Small-Dollar Donor Mindset Helps Long-Shot Candidates Cash In

Daniel Moughon, an insurance salesman from Fort Worth, Texas, said he knew long shot Republican presidential candidate Carly Fiorina was special after listening to one of her early Iowa speeches. He's donated to her 10 times since then. 

Moughon is not giving millions, though. He's not even giving thousands. 

In fact, he has added just $273 to the former Hewlett-Packard CEO's campaign coffers through small donations ranging from $7 up to $100. 

Why Fiorina? "Well, one, you can't trust elected Republicans, they've let us down time after time," Moughon said. "Carly Fiorina has a clear message. She's a true outsider and a true proven leader."

It's not a lot of money, but he and others like him account for 45 percent of the $1.7 million Fiorina's campaign has raised so far, according to the Federal Election Commission. And Fiorina is not the only presidential long shot who is doing well with small-dollar donors this campaign season.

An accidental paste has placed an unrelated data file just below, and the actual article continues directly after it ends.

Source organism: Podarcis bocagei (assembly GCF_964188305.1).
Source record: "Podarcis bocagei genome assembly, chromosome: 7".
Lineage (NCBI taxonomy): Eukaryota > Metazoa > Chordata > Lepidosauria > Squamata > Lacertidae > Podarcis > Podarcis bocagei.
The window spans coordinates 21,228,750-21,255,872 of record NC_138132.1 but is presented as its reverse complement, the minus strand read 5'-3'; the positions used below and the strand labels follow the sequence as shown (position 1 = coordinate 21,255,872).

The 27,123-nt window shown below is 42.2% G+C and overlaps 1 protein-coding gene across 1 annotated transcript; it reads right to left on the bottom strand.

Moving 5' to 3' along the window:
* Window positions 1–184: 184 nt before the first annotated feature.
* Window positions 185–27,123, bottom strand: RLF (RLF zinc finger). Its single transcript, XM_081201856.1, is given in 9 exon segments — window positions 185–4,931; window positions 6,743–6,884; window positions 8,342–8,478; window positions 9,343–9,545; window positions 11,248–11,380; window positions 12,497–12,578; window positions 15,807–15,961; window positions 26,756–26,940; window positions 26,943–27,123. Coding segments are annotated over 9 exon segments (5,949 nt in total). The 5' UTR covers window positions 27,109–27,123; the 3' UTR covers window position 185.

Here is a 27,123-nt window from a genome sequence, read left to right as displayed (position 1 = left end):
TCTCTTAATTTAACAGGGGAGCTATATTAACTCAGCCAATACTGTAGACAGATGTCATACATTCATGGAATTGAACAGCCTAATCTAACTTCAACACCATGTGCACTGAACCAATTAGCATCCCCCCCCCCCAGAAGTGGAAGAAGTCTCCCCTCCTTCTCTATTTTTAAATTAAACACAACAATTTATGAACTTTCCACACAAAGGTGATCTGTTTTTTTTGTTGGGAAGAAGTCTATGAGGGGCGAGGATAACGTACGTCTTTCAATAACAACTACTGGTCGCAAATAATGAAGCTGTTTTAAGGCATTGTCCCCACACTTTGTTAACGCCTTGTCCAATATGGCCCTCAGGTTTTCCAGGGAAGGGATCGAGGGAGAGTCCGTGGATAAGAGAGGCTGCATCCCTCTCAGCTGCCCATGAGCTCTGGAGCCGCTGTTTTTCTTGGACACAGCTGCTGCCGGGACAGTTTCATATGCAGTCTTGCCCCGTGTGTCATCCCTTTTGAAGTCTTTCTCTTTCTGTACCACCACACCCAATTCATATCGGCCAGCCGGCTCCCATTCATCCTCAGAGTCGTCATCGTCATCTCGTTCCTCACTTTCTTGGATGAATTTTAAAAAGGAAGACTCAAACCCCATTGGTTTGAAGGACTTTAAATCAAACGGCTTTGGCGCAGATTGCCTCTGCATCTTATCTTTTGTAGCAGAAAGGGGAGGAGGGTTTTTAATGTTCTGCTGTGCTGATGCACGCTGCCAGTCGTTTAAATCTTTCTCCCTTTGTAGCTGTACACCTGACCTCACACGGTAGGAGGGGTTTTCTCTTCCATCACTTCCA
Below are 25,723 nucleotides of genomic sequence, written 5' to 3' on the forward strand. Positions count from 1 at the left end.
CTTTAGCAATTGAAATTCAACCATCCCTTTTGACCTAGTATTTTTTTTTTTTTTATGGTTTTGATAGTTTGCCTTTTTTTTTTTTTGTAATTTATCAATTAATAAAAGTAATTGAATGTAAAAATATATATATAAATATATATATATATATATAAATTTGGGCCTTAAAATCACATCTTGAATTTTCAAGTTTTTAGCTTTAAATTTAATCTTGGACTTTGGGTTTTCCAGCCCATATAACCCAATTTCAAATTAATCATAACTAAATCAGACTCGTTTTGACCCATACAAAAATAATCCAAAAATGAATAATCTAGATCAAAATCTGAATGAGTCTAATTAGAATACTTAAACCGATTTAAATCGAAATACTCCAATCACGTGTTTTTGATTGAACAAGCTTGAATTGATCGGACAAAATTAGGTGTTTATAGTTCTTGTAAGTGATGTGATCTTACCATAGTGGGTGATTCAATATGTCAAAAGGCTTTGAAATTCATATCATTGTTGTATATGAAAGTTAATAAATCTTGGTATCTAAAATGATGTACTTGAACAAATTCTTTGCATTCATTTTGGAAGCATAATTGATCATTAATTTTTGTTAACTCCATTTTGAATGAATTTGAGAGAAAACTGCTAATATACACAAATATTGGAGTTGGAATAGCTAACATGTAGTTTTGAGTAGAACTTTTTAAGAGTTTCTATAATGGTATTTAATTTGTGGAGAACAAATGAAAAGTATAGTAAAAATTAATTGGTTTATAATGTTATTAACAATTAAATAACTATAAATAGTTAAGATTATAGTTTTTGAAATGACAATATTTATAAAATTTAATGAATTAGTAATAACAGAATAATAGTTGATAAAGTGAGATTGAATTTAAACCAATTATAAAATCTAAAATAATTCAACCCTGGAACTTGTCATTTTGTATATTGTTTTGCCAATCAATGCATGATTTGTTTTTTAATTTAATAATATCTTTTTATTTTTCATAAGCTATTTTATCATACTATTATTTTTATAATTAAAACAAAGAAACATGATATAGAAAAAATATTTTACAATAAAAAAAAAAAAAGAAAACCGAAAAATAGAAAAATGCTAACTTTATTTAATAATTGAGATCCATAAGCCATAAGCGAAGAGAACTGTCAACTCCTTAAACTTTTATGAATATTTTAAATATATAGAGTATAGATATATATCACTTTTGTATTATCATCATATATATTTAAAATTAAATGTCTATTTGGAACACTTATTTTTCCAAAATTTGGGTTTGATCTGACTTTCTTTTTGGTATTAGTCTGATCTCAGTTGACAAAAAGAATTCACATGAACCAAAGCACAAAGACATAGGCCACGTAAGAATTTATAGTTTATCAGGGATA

By end of the last filing period, June 30, Democratic candidate Sen. Bernie Sanders of Vermont had raised $13.6 million, over 80 percent of which came from donations of $200 or less. Republican presidential hopeful Ben Carson's campaign had raised $10.6 million, three quarters of which came from similarly small donations, according to the Federal Election Commission.

While dollars flowed into Fiorina's and Carson's campaigns amid low polling earlier this summer and continue to do so, an array of GOP strategists and political scientists say the two outsider candidates don't stand much of a shot at actually being the Republican presidential nominee.

"Let's put it this way-- the last time someone who's never held public office won the presidency, let alone the nomination, was [Dwight] Eisenhower," said Ford O'Connell, a Republican commentator and adviser to Sen. John McCain's 2008 presidential campaign. 

O'Connell said that while Fiorina and Carson tap into a group of conservatives who are fed up with Washington, some political experience is necessary. 

"Republicans are more about ideology than a lot of other things, but they also like to see someone have a track record," O'Connell said.

Read more from Emily Hoerner and Phoebe Tollefson at U.S. News & World Report 

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